Thursday, 18 October 2012

Amsterdam: History, Water and Sex

The Rijksmuseum
One of the things the big K and I share is the love of history. Far from being history experts we do appreciate the stories that go behind it. So the first thing we do when we hit a new place is to visit the local museum(s) as it offers us the opportunity to get to know the history of the place. 

First stop, the Museumplein or Museum Square. In this big square you'll find three major museums, the Rijksmuseum (State Museum), the Van Gogh and the Stedelijk museums. You can also find here the Diamond museum, House of Bols and a concert hall, Concertgebouw. The big K and I were only interested in visiting the Rijks and Van Gogh museums. For these two museums, we exchanged our Tulip coupons from the Holland Pass for entrance tickets.   


Renovations on the museum started in 2003 and is expected to be finished in 2013. Only a small 
portion of the museum is open to the public, even then it is still worth a visit. 

























Next stop, the obligatory canal cruise. What is a visit to Amsterdam without going on a cruise of the canals for which the city is known for? There are several boat cruise companies to choose from and their docks are scattered all over the city. We chose the Blue Boat Co. since their dock was just a short walk away from the Museum Square. A windmill coupon with the Holland Pass is equivalent to a little more than an hour's ride in one of their boats.

The name Amsterdam, in case you didn't know, comes from "Amstel dam": a dam on the river Amstel. The city was founded in the 12th century as a small fishing village. My, how she's grown.  And she used to be quite a bit bigger, too. Anyone remember the Dutch East India Company?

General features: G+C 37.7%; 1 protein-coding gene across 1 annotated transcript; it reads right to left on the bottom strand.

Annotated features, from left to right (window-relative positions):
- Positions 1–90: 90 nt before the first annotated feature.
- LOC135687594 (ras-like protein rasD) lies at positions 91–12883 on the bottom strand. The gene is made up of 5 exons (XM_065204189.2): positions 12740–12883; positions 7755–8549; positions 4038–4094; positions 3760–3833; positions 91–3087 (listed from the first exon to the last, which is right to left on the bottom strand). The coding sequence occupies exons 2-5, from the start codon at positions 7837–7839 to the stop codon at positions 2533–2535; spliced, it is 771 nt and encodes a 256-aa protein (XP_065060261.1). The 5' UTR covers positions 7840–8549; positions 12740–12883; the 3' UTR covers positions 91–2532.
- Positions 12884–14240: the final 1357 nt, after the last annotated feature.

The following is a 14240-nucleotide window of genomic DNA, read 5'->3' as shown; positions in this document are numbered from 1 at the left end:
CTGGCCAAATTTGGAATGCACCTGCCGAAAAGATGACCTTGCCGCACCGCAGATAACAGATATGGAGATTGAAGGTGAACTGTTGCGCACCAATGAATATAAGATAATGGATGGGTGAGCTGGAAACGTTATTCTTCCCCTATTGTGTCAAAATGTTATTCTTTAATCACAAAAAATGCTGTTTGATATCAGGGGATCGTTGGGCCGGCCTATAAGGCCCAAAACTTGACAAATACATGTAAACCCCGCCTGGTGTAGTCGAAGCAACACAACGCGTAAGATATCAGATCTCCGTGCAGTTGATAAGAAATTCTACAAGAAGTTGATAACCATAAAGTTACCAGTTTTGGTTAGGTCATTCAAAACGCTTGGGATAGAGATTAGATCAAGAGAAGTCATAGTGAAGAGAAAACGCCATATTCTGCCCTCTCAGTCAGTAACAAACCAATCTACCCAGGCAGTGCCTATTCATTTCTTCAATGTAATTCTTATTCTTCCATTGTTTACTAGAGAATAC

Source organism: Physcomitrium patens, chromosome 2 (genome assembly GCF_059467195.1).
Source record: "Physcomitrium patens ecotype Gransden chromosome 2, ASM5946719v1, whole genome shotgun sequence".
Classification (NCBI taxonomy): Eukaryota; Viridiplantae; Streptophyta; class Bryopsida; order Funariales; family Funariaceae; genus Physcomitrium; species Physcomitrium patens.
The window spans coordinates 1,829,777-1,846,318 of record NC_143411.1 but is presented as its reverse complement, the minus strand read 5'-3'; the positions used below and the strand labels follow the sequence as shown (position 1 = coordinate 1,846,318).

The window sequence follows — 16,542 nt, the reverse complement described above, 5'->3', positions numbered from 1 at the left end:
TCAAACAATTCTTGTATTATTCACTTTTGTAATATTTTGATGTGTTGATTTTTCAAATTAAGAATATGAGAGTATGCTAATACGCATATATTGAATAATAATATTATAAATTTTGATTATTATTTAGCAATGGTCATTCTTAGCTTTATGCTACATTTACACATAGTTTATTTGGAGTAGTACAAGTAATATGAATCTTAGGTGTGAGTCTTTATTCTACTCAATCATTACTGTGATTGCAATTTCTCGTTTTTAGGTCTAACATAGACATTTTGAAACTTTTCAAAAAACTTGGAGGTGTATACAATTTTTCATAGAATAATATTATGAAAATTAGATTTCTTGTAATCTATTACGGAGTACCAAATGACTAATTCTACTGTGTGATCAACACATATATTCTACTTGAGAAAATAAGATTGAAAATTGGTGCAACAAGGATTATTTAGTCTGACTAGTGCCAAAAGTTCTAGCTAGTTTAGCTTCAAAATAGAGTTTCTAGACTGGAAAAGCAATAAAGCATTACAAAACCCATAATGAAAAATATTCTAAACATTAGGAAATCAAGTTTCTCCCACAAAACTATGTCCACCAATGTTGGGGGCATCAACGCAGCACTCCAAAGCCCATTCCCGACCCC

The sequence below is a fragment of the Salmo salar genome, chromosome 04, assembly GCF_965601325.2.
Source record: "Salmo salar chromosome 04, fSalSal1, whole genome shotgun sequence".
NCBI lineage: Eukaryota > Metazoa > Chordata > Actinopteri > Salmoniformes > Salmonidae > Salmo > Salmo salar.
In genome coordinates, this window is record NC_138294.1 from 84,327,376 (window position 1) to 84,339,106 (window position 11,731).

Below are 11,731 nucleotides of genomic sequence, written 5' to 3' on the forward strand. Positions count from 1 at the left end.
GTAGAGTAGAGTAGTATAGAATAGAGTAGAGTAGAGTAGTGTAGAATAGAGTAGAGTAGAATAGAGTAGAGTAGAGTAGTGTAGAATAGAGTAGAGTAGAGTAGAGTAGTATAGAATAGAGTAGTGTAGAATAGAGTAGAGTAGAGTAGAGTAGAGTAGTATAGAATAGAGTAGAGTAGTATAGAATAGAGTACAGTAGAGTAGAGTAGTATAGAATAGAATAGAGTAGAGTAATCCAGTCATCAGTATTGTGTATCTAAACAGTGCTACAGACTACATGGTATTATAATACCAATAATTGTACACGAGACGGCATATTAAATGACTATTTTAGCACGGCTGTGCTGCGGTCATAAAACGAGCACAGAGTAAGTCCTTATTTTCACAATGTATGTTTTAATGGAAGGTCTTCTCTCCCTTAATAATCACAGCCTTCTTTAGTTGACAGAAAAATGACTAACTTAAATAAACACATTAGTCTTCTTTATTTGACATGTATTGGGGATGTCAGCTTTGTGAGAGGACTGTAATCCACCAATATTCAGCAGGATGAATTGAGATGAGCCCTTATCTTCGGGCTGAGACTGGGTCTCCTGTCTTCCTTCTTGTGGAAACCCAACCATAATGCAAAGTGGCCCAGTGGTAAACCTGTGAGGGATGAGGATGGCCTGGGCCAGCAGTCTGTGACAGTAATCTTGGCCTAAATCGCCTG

The Blue Boat Company (so named because the boats are, strangely enough, blue) at Stadhouderskade
Apparently this is the uppity side of town.
A big house with boats parked in front. Can you imagine someone actually lives here?
Along the canals you'll see all kinds of boats. Old, new, big, small.  Some quite nice and obviously
lovingly (and expensively) maintained, others half-submerged. The city has stopped giving new 
mooring permits and owners would hold on to their berths by mooring anything that remotely 
resembles watercraft. This somehow qualifies.  
Nemo at the background. No, not the fish but Amsterdam's Science Museum.

Last stop for the day, De Wallen otherwise known as Amsterdam's red light district. A major tourist attraction near Dam Square it is the city's largest and best known red light district. It is also located in the oldest part of town.

This is the best picture of a near naked girl the big K could get. Taking pictures of live girls inside
their windows is NOT allowed in the red light district, and the locals enforce this very vigorously. 

Many avid picture takers have been chased by prostitutes and their cameras thrown 
in the canals. Imagine tearing through the back alleys of old Amsterdam, middle of winter, 
Nikon protectively cradled, with a 'working girl' in a leopard-skin thong, feather boa and
stillettos hot on your heels, screaming, "no picture! no picture!!" or somesuch. 
It's enough to give anyone pause. 

Oude Kerk (Old Church), the oldest building and parish church in Amsterdam sits right in the middle 
of the red light district. Oh, well. Churches have to go where business is good, right?

Bronze relief on the cobbled stones outside of the Oude Kerk. Not exactly sure what it's supposed 
to symbolize, but we know at least one person decided it's important enough to chain to the sidewalk.


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